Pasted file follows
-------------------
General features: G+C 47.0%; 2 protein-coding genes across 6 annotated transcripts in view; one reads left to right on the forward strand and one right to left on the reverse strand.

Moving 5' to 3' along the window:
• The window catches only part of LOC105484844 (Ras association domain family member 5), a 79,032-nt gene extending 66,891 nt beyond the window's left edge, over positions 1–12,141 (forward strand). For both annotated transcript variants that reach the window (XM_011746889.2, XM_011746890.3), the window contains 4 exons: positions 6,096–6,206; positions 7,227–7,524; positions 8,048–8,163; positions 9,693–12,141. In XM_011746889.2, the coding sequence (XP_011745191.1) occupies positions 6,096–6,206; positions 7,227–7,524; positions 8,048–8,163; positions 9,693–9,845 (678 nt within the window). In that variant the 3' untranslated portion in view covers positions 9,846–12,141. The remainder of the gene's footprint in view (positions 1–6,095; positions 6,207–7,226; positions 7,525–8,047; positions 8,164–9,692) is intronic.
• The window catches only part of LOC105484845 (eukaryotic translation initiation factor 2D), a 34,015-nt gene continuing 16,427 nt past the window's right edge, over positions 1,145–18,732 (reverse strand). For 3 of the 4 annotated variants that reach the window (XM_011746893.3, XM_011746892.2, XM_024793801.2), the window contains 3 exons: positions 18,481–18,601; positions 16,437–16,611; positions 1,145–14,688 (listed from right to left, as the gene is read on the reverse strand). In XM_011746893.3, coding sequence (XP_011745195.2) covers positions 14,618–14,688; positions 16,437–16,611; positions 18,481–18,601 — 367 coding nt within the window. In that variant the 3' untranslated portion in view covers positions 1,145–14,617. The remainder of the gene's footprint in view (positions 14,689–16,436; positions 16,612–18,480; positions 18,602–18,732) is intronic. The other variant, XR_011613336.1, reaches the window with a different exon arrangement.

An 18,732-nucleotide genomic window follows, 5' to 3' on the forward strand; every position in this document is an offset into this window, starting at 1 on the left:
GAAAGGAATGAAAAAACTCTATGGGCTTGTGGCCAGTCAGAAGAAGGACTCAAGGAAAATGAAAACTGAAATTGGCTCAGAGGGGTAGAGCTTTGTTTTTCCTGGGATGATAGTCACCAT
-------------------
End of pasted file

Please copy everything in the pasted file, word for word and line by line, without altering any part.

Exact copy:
General features: G+C 47.0%; 2 protein-coding genes across 6 annotated transcripts in view; one reads left to right on the forward strand and one right to left on the reverse strand.

Moving 5' to 3' along the window:
• The window catches only part of LOC105484844 (Ras association domain family member 5), a 79,032-nt gene extending 66,891 nt beyond the window's left edge, over positions 1–12,141 (forward strand). For both annotated transcript variants that reach the window (XM_011746889.2, XM_011746890.3), the window contains 4 exons: positions 6,096–6,206; positions 7,227–7,524; positions 8,048–8,163; positions 9,693–12,141. In XM_011746889.2, the coding sequence (XP_011745191.1) occupies positions 6,096–6,206; positions 7,227–7,524; positions 8,048–8,163; positions 9,693–9,845 (678 nt within the window). In that variant the 3' untranslated portion in view covers positions 9,846–12,141. The remainder of the gene's footprint in view (positions 1–6,095; positions 6,207–7,226; positions 7,525–8,047; positions 8,164–9,692) is intronic.
• The window catches only part of LOC105484845 (eukaryotic translation initiation factor 2D), a 34,015-nt gene continuing 16,427 nt past the window's right edge, over positions 1,145–18,732 (reverse strand). For 3 of the 4 annotated variants that reach the window (XM_011746893.3, XM_011746892.2, XM_024793801.2), the window contains 3 exons: positions 18,481–18,601; positions 16,437–16,611; positions 1,145–14,688 (listed from right to left, as the gene is read on the reverse strand). In XM_011746893.3, coding sequence (XP_011745195.2) covers positions 14,618–14,688; positions 16,437–16,611; positions 18,481–18,601 — 367 coding nt within the window. In that variant the 3' untranslated portion in view covers positions 1,145–14,617. The remainder of the gene's footprint in view (positions 14,689–16,436; positions 16,612–18,480; positions 18,602–18,732) is intronic. The other variant, XR_011613336.1, reaches the window with a different exon arrangement.

An 18,732-nucleotide genomic window follows, 5' to 3' on the forward strand; every position in this document is an offset into this window, starting at 1 on the left:
GAAAGGAATGAAAAAACTCTATGGGCTTGTGGCCAGTCAGAAGAAGGACTCAAGGAAAATGAAAACTGAAATTGGCTCAGAGGGGTAGAGCTTTGTTTTTCCTGGGATGATAGTCACCAT